Player Is No Longer Deemed To Move Ball

The 2016 revisions to the Rules of Golf completed an evolution of the rules relating to balls that move after coming to rest. While the new rule is less punitive than the original provision, it could create more uncertainty and increase burdens on rules officials.

55Rule 18-1, which was not modified by the recent amendments, provides that a player is penalized one stroke if he causes his ball at rest to move (once it is in play). The ball is required to be replaced.

Historically, an additional rule (Rule 18-2b) applied where a ball at rest moved after the player addressed the ball. In that case, the player was deemed to have caused the ball to move, resulting in a penalty, even if it was not clearly discernable that any action of the player caused the movement.

For example, if a player addressed the ball on a sloped putting green under windy conditions, and the ball moved, the player was deemed to have caused the movement even if he did not touch the ball with his putter. This stringent rule was often criticized for producing unfair penalties, but had the virtue of certainty given that it is often difficult for players, fellow competitors, or rules officials to ascertain what caused a ball to move in a variety of situations.

In 2012, in response to criticism that Rule 18-2b was overly Draconian, the rule was amended to add an exception: if it was known or virtually certain that the player did not cause the ball to move, the player was not penalized. This exception was intended to address the problem of balls moving on fast greens under very windy conditions, and seemed to many observers to be an effective response to the concerns about the unfairness of Rule 18-2b.

However, the USGA and the R&A decided in 2016 to go a step further and repeal Rule 18-2b. No longer will a player be deemed to have moved a ball at rest after address. A player will be penalized under Rule 18-1 only if the facts indicate that he caused the ball to move.

Thomas Pagel, Director of Rules of Golf and Amateur Status for the USGA, explained that he rationale of the 2012 exception has been extended to the rule in its entirety, and rules officials will look at factors such as the conditions where the ball was at rest, the player’s proximity to the ball, and the player’s actions around the ball.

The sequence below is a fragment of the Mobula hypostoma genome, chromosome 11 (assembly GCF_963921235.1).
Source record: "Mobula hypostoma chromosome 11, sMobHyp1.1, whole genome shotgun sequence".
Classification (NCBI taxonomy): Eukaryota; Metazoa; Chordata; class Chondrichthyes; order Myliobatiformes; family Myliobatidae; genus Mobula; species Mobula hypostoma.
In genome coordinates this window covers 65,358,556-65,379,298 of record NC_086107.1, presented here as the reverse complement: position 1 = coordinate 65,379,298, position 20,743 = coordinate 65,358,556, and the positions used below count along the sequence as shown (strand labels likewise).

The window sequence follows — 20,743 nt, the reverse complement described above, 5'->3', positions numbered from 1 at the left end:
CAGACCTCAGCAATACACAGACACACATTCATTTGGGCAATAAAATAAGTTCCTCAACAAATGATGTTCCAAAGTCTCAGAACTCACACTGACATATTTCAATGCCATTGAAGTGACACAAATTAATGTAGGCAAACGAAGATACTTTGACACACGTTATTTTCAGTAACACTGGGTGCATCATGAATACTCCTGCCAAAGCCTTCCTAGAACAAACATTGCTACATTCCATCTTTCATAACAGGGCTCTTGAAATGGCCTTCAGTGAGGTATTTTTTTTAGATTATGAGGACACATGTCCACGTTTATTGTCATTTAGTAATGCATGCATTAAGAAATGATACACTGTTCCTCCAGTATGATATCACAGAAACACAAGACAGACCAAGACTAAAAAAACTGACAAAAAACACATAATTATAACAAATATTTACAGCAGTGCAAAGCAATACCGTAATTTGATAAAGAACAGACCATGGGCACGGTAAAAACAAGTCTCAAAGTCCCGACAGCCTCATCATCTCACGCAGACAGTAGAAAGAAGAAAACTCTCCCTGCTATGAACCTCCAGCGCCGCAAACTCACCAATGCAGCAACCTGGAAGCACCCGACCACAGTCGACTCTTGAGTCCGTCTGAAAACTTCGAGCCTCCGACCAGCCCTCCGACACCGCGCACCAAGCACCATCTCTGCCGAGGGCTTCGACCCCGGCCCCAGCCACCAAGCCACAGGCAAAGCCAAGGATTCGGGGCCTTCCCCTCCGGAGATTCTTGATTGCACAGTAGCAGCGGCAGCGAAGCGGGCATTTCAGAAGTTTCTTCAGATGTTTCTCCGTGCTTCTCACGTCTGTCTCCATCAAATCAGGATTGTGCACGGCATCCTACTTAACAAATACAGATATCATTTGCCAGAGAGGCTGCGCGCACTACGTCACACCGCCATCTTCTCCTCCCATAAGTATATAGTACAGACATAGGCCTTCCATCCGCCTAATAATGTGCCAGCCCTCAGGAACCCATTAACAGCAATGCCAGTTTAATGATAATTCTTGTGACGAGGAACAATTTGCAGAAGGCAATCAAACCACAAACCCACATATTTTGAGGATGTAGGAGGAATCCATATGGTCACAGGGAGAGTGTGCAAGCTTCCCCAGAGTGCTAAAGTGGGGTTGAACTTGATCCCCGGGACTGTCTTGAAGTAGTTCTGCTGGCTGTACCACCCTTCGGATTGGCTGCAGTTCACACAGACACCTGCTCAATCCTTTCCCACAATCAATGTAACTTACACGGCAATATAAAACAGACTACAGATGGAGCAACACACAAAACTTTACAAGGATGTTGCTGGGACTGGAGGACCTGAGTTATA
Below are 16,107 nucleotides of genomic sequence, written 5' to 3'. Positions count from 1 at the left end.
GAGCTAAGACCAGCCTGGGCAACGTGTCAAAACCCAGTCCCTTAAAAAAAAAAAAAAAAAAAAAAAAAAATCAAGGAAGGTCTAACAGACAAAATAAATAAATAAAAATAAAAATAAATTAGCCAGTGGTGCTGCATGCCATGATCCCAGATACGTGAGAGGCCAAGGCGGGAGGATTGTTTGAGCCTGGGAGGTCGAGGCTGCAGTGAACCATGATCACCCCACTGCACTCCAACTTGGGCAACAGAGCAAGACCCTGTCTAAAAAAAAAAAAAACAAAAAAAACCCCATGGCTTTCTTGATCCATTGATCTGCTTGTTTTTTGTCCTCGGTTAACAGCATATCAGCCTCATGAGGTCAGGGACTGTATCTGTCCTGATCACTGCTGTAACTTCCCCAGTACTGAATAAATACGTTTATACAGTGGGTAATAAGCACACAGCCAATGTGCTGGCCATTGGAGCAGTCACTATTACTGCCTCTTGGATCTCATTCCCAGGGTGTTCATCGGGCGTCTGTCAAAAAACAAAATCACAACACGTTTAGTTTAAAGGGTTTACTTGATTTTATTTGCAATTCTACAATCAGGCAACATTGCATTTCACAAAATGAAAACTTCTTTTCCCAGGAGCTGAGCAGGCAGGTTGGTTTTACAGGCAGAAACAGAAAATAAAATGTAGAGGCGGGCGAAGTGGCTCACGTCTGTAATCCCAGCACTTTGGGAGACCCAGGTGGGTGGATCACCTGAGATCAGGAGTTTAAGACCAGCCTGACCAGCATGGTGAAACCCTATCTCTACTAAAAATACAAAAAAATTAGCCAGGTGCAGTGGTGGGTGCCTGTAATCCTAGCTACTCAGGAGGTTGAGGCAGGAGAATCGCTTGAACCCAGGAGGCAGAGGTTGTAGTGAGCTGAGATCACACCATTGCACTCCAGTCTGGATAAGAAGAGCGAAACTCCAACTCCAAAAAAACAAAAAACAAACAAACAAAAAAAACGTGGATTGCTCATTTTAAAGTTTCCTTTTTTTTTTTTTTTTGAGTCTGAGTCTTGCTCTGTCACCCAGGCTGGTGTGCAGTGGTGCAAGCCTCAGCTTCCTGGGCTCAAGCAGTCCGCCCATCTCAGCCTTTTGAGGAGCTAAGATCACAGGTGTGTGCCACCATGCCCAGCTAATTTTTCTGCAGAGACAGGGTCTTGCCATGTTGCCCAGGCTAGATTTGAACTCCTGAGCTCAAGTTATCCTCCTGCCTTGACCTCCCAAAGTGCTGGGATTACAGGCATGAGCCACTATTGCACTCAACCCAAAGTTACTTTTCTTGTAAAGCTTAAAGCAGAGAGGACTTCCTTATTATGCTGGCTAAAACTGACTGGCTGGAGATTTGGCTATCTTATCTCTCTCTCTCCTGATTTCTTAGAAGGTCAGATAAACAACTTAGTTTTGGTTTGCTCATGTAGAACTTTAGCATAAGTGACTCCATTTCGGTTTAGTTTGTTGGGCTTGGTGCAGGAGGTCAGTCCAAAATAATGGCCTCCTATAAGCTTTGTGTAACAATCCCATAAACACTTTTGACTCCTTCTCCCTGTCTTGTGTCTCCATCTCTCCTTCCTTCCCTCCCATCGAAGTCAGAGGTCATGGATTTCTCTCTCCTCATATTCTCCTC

New Decision 18-2/0.5 provides additional clarification of the standard to be applied by players or officials in determining whether a player’s action caused the ball to move. Factors to be considered include actions taken near the ball, such as mov-ing loose impediments or taking a practice swing; the time elapsed between such actions and the ball movement; the lie of the ball; the conditions of the ground near the ball; and wind, rain, and other weather conditions.

Patriots fans who followed the Deflategate odyssey might be interested to know that the standard applied under Rule 18-1 is whether the weight of the evidence indicates that it is “more likely than not” that the player caused the ball to move. So, just as the NFL didn’t have to prove beyond a reasonable doubt that Tom Brady knew that the balls were deflated, neither will your golf opponent have to meet that standard if he observes your ball move after your practice swing in the club championship.

Jesse Menachem, Executive Director of the MGA, commented that “players should welcome” the repeal of Rule 18-2b, and that the burden will fall on rules officials to look at all of the factors and make a determination.